d'Arnaud delivers after deGrom handles Fish

Catcher has go-ahead hit in eighth; rookie allows one run in six frames

d'Arnaud delivers after deGrom handles Fish

MIAMI -- Every five days, the sample size is growing. Jacob deGrom's National League Rookie of the Year Award candidacy is becoming real now. And the Mets are all too happy to take advantage.

DeGrom's six innings of one-run ball Wednesday night led the Mets to a 4-3 win over the Marlins, which his batterymate, Travis d'Arnaud, helped deliver with a go-ahead RBI double in the eighth.

"It would be tremendous for us," manager Terry Collins said of deGrom's potential postseason hardware. "It would be a tremendous honor for the whole organization -- the guys that helped this kid along the way, the fact that he's really come up with no buildup. We got here and he was going to go to the bullpen. That's why we brought him up. It just so happened that we had an injury, and now we can't get him out of the rotation. He looks like he's going to be in there for a long time."

From the start, deGrom showcased everything that made him a legitimate NL Rookie of the Year candidate in the first place. Striking out six over his first five innings, deGrom allowed his only run on Casey McGehee's RBI infield single in the third, giving up six hits and two walks in total.

Perhaps most impressively, deGrom handled white-hot Marlins slugger Giancarlo Stanton better than rotation-mates Zack Wheeler and Jon Niese did earlier this series. In three at-bats against deGrom, the NL MVP candidate singled, hit into a double play and struck out.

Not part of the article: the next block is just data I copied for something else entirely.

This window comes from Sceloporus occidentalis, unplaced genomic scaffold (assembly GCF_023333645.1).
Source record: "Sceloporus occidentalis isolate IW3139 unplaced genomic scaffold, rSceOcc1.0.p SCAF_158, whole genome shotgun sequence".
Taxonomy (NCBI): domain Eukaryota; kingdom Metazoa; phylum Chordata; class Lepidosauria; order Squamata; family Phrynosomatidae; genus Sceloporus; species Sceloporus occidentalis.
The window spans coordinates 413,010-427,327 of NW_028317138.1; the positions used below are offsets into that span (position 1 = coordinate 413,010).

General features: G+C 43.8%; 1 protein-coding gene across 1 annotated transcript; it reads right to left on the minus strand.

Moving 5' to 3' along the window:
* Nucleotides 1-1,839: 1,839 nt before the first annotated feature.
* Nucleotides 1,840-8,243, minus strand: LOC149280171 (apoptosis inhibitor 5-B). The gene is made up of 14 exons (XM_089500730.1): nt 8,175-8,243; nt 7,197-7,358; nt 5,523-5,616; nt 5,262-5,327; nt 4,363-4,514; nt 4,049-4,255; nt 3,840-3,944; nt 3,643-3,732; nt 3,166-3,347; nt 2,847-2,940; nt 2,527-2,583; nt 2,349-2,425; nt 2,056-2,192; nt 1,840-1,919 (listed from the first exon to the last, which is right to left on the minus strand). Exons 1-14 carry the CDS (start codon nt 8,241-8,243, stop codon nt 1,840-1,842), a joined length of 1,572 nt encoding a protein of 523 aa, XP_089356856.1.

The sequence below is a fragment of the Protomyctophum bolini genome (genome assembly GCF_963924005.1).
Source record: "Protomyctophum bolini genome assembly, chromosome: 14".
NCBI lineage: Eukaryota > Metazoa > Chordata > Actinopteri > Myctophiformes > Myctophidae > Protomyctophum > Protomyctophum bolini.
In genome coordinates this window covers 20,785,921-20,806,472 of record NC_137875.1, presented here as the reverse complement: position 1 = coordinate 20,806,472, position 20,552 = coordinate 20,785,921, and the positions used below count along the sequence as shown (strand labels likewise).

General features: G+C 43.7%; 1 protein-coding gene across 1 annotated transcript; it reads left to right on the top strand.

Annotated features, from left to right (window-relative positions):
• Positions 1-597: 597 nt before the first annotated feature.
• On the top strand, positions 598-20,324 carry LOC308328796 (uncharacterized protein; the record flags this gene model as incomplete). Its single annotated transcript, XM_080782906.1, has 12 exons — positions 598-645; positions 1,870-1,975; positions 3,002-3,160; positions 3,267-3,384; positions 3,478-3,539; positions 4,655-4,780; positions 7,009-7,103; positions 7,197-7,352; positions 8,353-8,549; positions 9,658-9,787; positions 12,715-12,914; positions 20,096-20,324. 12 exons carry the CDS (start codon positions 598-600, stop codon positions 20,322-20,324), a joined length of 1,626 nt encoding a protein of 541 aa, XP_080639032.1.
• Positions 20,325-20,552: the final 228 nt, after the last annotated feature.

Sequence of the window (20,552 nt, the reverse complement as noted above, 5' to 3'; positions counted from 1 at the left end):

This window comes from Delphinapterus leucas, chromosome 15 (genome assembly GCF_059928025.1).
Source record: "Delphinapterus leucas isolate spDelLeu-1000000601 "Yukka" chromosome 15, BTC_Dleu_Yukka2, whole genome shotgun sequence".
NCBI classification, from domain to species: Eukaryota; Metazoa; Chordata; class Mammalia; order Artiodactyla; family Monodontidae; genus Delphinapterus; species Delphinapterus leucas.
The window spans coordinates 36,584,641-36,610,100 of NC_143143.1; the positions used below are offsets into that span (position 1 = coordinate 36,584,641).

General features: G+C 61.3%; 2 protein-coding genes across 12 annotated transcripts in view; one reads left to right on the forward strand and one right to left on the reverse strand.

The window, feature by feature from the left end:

"He's going to be an interesting guy," Collins said of deGrom. "This kid really competes. He really, really competes."

Outfielder Kirk Nieuwenhuis gave the Mets their first lead with a two-run homer off New York native Tom Koehler in the fourth inning. But after deGrom left the game, Christian Yelich stuck him with a no-decision by tying things on an RBI single off rookie Dario Alvarez, on the second pitch of Alvarez's big league career.

The Mets rallied an inning later, reclaiming the lead on d'Arnaud's double and plating an insurance run when Dilson Herrera beat out a potential double-play ball. But the rally stalled after that, with the Mets' short bullpen forcing reliever Carlos Torres to hit with the bases loaded and two outs. That proved significant in the bottom of the eighth, when Stanton's leadoff homer sliced the Mets' margin in half.

Yet after walking the first batter he faced in the ninth, Mets closer Jenrry Mejia induced a double play and a strikeout to nail down the save.

"The Mets have played us tough and they've hit our pitchers," Marlins manager Mike Redmond said. "That's just it. They've found a way to get a bunch of hits and score runs against our guys."

DeGrom, for his part, was left with a no-decision that easily could have been a win.

"Jake really struggled with his command," Collins said. "But as he's done all year long, he keeps us in the game because he's got good enough stuff. It was just one of those nights where he didn't have the command. He was ball one on a lot of guys, and when you fall behind hitters, those guys can hurt you."

For deGrom, winning Rookie of the Year will not be easy. Though the pool of NL candidates is shallow, particularly compared with the stacked American League, Reds outfielder Billy Hamilton has established himself as a worthy rival. In 132 games, Hamilton is batting .267 with 55 stolen bases, taking advantage of the fact that, unlike deGrom, he made his club out of Spring Training. Hamilton's defense has also been sound.

But deGrom has quite clearly been the NL's best rookie starter, giving him a strong chance to wrest the award away from Hamilton. The righty's final four starts could easily be the difference between first and second place.

"Like I've said before, I try not to think about all that stuff," deGrom said. "That would be a great thing to win. But I just try to go out there every time and put up zeros, and I feel like the rest will take care of itself."

Anthony DiComo is a reporter for MLB.com. Follow him on Twitter @AnthonyDicomo. This story was not subject to the approval of Major League Baseball or its clubs.